Researchers have identified the world in which rare species are at risk of extinction due to global warming.
The scientists say the changes in the ocean have the potential to bring these species back to their former glory.
The scientists identified the oceans around the world are in the midst of an unprecedented global warming event that is altering the marine environment.
The ocean is warming faster than the rest of the planet and is contributing to rising seas and acidification.
The new research, published in the journal Science Advances, shows that species that are most likely to be threatened by the climate change are already extinct.
It highlights the importance of taking action now to protect these species from the impacts of climate change, the authors say.
“Climate change is a serious threat to marine biodiversity, and we need to do everything we can to protect marine life from climate change.
This research provides a strong case for action, says lead author and professor of marine sciences at Oregon State University, Dr. Peter Friesen.”
The oceans have always been our playground, but with climate change and other threats to marine ecosystems, the oceans are now becoming increasingly threatened.
The current state of the oceans may have been predictable and predicted in the 1990s, but there are many unknowns and unanswered questions.
“To study how the oceans have changed and how to help protect them, the researchers used a comprehensive database of ocean-based data to identify the marine species that have gone extinct or are at the brink, and their habitats and habitats that are likely to disappear in the next 30 years.
They then analyzed those species and their habitat-related habitats, using computer models to simulate how the changing ocean would affect them.
This is the first time the team has used computer models for such an assessment, and it is important to note that the models do not reflect the full extent of changes to the oceans that are occurring now, says Fries, who is also an associate professor of environmental sciences at the University of Oregon.”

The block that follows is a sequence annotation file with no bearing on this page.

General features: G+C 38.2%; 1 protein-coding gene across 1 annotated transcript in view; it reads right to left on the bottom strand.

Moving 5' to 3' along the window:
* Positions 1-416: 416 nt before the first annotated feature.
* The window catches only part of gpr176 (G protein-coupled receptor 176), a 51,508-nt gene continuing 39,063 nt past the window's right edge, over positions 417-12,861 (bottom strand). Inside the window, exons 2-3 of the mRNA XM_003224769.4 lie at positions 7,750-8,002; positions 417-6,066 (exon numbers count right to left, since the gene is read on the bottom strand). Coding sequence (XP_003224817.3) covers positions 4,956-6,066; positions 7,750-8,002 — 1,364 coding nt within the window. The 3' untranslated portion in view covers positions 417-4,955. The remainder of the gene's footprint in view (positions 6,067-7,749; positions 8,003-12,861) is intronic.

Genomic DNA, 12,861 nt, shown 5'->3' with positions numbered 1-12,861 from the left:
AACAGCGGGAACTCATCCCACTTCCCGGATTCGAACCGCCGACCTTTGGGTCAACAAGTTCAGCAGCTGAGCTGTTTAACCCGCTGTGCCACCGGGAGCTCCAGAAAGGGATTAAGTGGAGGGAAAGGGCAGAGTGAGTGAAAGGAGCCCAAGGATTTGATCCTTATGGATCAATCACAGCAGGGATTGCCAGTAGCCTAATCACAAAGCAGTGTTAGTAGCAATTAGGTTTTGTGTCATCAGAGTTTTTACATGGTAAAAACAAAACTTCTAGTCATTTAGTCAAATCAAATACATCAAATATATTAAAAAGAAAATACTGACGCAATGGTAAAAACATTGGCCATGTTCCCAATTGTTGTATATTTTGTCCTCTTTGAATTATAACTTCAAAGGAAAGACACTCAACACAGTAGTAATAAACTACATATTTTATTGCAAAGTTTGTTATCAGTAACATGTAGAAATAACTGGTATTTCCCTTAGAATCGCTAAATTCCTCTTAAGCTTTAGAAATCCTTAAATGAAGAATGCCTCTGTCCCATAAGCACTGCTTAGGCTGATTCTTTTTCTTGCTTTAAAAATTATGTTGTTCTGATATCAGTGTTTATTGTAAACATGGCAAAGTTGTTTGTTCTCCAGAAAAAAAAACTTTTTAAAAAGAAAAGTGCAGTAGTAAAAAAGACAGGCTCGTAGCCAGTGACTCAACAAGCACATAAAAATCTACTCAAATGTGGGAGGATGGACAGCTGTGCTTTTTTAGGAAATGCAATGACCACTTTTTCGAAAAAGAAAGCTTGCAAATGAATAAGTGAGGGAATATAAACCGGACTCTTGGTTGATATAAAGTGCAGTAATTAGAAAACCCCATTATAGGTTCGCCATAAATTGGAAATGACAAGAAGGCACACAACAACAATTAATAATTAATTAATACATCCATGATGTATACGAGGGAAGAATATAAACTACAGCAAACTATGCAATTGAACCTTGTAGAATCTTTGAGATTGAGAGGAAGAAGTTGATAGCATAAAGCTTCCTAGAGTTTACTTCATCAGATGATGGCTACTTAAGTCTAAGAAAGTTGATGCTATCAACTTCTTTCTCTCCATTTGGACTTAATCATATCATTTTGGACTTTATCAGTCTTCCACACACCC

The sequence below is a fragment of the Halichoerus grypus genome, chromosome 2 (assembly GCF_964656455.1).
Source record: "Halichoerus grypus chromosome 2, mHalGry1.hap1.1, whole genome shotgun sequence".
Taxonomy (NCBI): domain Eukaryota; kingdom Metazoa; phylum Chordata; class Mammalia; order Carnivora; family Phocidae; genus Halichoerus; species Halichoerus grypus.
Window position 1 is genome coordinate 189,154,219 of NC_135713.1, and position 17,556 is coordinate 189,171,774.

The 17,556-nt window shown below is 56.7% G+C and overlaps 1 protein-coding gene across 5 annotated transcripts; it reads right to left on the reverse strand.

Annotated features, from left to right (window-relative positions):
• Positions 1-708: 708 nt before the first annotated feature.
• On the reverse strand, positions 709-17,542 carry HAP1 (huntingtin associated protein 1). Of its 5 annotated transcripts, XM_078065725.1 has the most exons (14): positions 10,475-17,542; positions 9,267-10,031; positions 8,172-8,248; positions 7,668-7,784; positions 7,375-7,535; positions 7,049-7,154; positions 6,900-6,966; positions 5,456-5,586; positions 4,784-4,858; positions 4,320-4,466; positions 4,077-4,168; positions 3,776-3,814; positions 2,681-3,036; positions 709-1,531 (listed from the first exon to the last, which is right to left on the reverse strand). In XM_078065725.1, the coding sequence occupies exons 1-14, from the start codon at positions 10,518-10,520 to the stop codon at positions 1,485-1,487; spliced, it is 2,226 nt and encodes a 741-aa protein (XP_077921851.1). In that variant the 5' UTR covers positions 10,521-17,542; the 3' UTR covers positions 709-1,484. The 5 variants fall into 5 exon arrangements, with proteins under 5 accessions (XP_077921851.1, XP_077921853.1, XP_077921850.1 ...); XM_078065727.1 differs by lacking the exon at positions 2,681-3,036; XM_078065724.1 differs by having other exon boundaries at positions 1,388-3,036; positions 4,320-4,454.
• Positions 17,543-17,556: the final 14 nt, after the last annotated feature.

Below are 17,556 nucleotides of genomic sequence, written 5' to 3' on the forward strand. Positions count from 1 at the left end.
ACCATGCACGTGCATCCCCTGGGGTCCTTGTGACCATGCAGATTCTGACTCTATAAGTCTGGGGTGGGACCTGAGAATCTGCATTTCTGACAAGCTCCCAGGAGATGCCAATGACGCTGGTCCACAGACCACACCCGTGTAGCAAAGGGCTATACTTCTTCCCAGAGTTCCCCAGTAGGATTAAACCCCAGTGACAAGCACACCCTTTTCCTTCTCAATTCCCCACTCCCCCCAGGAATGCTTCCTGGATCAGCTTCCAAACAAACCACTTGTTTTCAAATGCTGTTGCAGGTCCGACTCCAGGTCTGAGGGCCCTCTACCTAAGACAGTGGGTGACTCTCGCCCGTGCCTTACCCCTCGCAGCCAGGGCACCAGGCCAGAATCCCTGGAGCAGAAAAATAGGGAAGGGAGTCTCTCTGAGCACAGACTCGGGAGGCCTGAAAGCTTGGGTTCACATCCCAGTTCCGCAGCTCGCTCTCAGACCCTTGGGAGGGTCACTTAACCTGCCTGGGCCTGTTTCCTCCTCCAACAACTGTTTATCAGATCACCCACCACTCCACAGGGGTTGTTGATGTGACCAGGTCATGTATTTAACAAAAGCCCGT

“The more we understand the impact of climate on these organisms, the more we can do to help mitigate it.””
The researchers found that species with the lowest concentrations of carbon dioxide in the oceans had the highest chances of being gone in the future. “
The more we understand the impact of climate on these organisms, the more we can do to help mitigate it.”
The researchers found that species with the lowest concentrations of carbon dioxide in the oceans had the highest chances of being gone in the future.
Those with the highest concentrations of CO2 were found to have the lowest chances of going extinct.
The researchers also found that the ocean has shifted more than the land and the sea, so the species are likely more susceptible to climate change impacts.
“This study highlights the potential of the ocean as a habitat for biodiversity and species.
We should not only conserve the ocean but also manage the ocean’s ecosystem and take steps to conserve biodiversity and its habitats,” says Fried.
The study also shows that the oceans and its ecosystems are changing rapidly, and that it will be extremely difficult to reverse that trend.
The oceans may not be able to keep up with global warming, and if they are unable to, species will disappear, the study found.
“There is no question that we are at a tipping point,” says co-author Professor of environmental science and director of the Pacific Northwest Marine Laboratory, Dr., Amy J. Sutter.
“But we are not in the best position to predict the future in a way that will mitigate the risk of future extinction.
We need to protect biodiversity, which is why this study is so important.”
For more information, visit the NOAA website at http://www.nasa.gov/seasteading.